Linked Questions

-2
votes
1answer
658 views

What is the amplitude of the electron wave when it is orbiting nucleus?

We all know that electrons have wave properties and we can calculate the de Broglie wavelength. But what about the amplitude of the wave?
1
vote
4answers
278 views

Could an electron enter the nucleus, and if so would it be captured by a proton?

I've been trying to find an answer to this question, but have come across contradictory answers, and have limited knowledge of quantum mechanics myself. Almost all the threads (here and on Quora) ...
3
votes
1answer
208 views

What prevents the nucleus from wandering into the electron cloud?

I have seen the question about why the electrons don't fall into the nucleus, and I understand that completely. However, the converse of this question is very interesting as well: "What prevents the ...
1
vote
4answers
293 views

Does hidden variable quantum mechanics imply the collapse of atoms(electrons falling into the nucleus)?

why do atoms not collapse on themselves. Doesnt this problem rule hidden variables as invalid as the heisenburg uncertainty is the solution to the problem because it says electrons exist in a ...
1
vote
1answer
797 views

What force keeps electrons in their orbitals and not collapse into the positively charged nucleus? [duplicate]

I know about quantum mechanical model of an atom and how electrons behave like a standing waves and there isn't any lower level energy available for electrons below ground state energy and energy ...
2
votes
1answer
162 views

Can an electron be inside a proton?

This article has an image showing the 2S and 2P states of a hydrogen atom. The caption makes the following claim: The 2S and 2P states of hydrogen show where the electron could be found at any ...
5
votes
1answer
161 views

Why do electrons fall into the nucleus in Rutherford's model of the atom but not in Bohr's model?

In Rutherford's atomic model, an atom's nucleus can't survive because of the electromagnetic theory of Maxwell. But in Bohr's model it can survive. My question is: in both atomic models, electrons ...
-4
votes
2answers
158 views

An alternative explanation of electron distribution in a Hydrogen atom

So basically I have this idea, we can't see how does an electron really move because of its small size and the wavelength of light being comparatively being much larger. What if we took two spheres (...
1
vote
1answer
288 views

Bohr atomic model: does the electron fall?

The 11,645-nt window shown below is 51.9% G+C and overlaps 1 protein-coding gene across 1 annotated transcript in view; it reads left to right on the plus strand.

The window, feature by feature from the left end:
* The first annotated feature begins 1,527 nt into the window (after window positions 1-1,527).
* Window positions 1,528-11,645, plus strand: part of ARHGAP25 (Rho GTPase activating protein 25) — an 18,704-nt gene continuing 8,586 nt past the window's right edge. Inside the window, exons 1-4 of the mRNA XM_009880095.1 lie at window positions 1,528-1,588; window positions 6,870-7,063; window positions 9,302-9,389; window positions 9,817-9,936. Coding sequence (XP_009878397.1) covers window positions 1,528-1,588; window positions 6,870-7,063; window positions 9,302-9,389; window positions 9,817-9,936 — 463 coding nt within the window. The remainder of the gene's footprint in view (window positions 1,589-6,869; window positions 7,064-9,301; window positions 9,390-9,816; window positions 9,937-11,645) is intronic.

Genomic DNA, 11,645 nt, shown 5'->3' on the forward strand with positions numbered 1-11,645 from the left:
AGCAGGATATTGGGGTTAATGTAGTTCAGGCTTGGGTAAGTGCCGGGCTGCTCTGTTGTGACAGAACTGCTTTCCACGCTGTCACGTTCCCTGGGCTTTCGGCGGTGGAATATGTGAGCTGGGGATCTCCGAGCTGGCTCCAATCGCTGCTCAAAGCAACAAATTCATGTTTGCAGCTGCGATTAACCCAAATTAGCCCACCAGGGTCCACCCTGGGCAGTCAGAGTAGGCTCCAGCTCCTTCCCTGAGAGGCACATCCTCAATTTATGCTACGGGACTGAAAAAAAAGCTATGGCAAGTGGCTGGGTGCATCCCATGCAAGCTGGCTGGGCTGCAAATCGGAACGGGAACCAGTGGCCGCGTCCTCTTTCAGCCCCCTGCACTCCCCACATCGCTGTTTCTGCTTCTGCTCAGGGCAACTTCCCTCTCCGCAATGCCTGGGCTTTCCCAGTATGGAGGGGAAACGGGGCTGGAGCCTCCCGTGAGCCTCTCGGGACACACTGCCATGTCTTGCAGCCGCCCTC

I know this is a classical system, and thus not compliant with the quantum nature of real atoms. But please bare with me. I have heard this before: the orbiting electron should radiate in the ...
1
vote
2answers
224 views

Why are Nuclei stable and what do neutrons change there?

I am currently thinking about nuclear fission and realized that I forgot some basic facts I've learned (and understood... at least I thought so) some years ago in school. I know that electrons are ...
0
votes
1answer
163 views

Are transitions between stationary orbits part of the Bohr model? [closed]

The first assumption of the Bohr atomic model states that the electrons can only orbit stably, without radiating, in certain orbits (called by Bohr the "stationary orbits") at a certain discrete set ...
0
votes
1answer
127 views

Why don't protons collapse to a point?

If the quarks that make up the proton are point particles, and the forces binding them together is the strong force which is $137$ times stronger than the electromagnetic force (which makes the quarks ...
2
votes
3answers
58 views

Brehmsstrahlung radiation query - If an electron is constantly being decelerated, how does it emit a photon with a fixed energy?

According to my textbook they simply say an electron is decelerated by a nuclei and this means it loses KE. The difference in KE is given off as a photon. But an electron is always being pulled back ...
1
vote
1answer
81 views

How can an ion ever capture an electron if an electron requires a precise momentum to match a subsequent orbital?

Suppose an electron approaches a proton with greater energy than the hydrogen ground state. Will the electron scatter? If so, how could an electron ever be captured given it would require exactly the ...
0
votes
1answer
78 views

Can an electron steal speed or energy from the nucleus?

In classical mechanics, there is a famous effect called Sling-shot effect (the link will support a demonstration), by which the satellite orbiting the huge planet will steal some kinetic energy from ...

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